Monday, February 21, 2011

Girls With Grit

Okay, so I know I kind of lambasted Entertainment Weekly the other day with their list of “New Classics” (but come on! Classics most of those books were not) but I was strolling around their website yesterday and happened upon this interesting article: Girls with Grit. It’s about the lack of women (young women) in literature nowadays that one can really look up to and see as a tough girl, the main character of the story and someone that maybe possibly could be seen as a role model for the younger girls reading these books. Although it does say that the few movies/books that now have a strong lead female character shows that we're heading in the right direction. I agree.

Now, I don’t really read a lot of YA (or any YA really, though I am getting a bit interested in The Hunger Games) but I have to agree with this article. And this isn’t a new phenomenon. Young women are not normally the central character of blockbuster books, especially ones that send out a good message to other young girls (Twilight anyone?). And yes, Lisbeth Salander of the Stieg Larsson books is a kick-ass female and a good feminist role model (not perfect by any stretch, but the best characters are flawed). But there is no way that those books could be described as for a younger audience. They’re very graphic in parts and disturbing. If I had a daughter, I wouldn’t want her reading that book until…well I don’t know the age requirement I’d put on it, but it’s not a YA book for sure!

But I think this just shows the normal attitudes present in pop culture in general. Women are good supporting players but they rarely take the reins by themselves. It’s upsetting.

So that article pointed out four books (that were/are being turned into films) where women were kicking butt and flawed yet good role models for other young women. They were The Hunger Games by Suzanne Collins, True Grit by Charles Portis, the Stieg Larsson books and Winter’s Bone by Daniel Woodrell. But I think the only YA in there is The Hunger Games. And the author of the article was seemingly talking about recent books but True Grit is not at all recent, just recently turned into a movie (again). But I’m struggling, with all the books I’ve read recently to make a longer list. And, like I said, I don’t know YA books at all so I’m hoping there’s a few I’m just missing because I don’t even know they exist. But so let's just think of any and all books. Books in general with strong female lead characters that you would be happy to have your daughter (fictitious or not) look up to a little bit.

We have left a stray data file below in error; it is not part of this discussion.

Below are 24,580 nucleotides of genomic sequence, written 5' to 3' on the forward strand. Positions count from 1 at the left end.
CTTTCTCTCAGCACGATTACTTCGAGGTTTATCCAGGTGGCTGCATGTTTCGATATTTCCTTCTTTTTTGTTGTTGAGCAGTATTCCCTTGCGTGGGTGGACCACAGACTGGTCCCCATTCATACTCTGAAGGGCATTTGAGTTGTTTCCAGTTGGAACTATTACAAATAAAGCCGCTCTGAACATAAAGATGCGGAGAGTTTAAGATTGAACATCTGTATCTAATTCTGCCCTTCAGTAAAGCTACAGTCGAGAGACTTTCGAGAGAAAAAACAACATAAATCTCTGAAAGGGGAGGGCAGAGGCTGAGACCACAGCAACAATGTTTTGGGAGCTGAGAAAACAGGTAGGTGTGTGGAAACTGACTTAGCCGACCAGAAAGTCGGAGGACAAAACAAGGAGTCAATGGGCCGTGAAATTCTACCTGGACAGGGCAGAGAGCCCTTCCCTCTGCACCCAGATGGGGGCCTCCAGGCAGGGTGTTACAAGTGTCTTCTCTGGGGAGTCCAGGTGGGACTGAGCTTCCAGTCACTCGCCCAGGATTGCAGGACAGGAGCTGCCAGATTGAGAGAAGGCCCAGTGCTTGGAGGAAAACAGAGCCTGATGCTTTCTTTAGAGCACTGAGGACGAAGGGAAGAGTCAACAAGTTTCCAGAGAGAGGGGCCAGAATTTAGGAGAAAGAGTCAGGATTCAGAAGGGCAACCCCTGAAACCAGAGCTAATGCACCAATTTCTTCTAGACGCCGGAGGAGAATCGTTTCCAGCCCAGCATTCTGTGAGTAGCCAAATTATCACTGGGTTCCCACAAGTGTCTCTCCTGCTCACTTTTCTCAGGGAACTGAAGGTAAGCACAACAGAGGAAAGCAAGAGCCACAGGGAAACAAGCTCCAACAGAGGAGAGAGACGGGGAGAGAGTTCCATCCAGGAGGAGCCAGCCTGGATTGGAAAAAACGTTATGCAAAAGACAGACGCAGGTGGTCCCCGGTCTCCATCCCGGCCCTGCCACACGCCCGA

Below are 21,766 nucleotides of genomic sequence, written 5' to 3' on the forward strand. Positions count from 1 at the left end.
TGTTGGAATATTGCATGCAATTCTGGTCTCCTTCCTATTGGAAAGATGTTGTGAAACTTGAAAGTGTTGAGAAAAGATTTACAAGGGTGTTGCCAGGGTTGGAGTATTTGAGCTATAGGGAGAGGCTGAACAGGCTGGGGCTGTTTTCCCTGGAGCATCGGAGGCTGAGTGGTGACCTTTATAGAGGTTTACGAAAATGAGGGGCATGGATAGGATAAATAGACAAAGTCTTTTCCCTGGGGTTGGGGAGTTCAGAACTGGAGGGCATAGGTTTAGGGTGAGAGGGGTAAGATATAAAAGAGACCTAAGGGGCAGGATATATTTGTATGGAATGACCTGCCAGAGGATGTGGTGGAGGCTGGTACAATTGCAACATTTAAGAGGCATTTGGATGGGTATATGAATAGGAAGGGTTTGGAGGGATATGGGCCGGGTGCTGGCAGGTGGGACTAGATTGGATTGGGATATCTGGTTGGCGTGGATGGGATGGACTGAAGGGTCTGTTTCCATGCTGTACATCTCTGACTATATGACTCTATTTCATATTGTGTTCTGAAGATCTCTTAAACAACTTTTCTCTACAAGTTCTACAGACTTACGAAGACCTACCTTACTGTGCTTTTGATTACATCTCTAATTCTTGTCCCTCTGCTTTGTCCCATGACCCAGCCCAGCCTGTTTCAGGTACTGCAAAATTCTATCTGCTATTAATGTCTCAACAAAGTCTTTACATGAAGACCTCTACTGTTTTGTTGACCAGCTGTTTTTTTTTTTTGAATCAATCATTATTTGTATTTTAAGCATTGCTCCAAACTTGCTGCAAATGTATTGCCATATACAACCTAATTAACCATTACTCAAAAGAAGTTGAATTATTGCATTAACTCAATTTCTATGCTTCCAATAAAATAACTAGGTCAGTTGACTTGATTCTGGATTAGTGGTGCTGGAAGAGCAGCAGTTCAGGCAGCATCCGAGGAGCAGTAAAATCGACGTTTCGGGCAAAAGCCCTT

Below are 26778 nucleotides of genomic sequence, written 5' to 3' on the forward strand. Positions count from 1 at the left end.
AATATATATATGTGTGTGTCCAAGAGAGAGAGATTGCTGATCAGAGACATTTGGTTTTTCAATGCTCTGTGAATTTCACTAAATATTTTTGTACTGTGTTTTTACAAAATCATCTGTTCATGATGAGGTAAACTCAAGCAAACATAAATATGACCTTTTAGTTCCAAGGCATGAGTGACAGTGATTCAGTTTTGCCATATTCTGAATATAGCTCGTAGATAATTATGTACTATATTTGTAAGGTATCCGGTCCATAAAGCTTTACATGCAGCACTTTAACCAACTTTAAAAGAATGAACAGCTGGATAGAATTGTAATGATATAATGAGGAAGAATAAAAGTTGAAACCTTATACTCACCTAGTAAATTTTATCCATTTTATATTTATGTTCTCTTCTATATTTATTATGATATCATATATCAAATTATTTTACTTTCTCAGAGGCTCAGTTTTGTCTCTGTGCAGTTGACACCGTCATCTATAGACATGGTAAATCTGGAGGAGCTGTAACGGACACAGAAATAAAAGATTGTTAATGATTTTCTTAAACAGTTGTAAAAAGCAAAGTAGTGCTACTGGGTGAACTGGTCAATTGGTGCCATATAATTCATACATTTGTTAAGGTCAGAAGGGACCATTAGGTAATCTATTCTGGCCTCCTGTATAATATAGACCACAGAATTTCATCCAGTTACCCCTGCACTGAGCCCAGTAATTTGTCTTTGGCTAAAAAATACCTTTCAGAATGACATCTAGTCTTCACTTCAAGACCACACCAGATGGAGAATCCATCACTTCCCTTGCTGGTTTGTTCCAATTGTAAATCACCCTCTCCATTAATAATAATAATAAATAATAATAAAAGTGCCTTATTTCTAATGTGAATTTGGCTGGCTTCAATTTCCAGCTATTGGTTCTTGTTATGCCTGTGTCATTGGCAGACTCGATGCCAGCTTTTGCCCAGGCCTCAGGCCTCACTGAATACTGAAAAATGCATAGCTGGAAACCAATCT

So come on people, help me out! There have to be other books out there, let’s go with old and new, that have a strong female protagonist. She doesn’t have to be perfect (as I said, flawed characters make for better stories) but just four books is not good enough.


Stephanie M. Hasty said...

I made a not comprehensive list about this in early January:

great topic!

llevinso said...

Haha, very similar!

I think To Kill a Mocking Bird is one we can put on the list too. I can't believe I forgot it, it's one of my faves. Scout is pretty awesome.

Jennifer O. said...

Tessa Gray from Infernal Devices series (by Cassandra Clare) is a kickass YA heroine, though it involves the ever present love triangle. How funny that we both mentioned twilight in our post. Hope all is well and many thanks for the introduction to shewrites. I wouldn't have found it otherwise:)

Jennifer O. said...

Oops wrong series. Tessa Gray from Mortal Instruments series.

vinobaby said...

I broke down and read the Hunger Games earlier this month after far too many friends insisted even though I don't usually read YA. I was very pleasantly surprised that I did like the book and Katniss. I also read the Twilights and I do have plenty of...issues... with Bella, though most adults I know don't understand.

I didn't read any YA style books when I was a teen/tween, but my strong female protagonist was Scarlett O'Hara.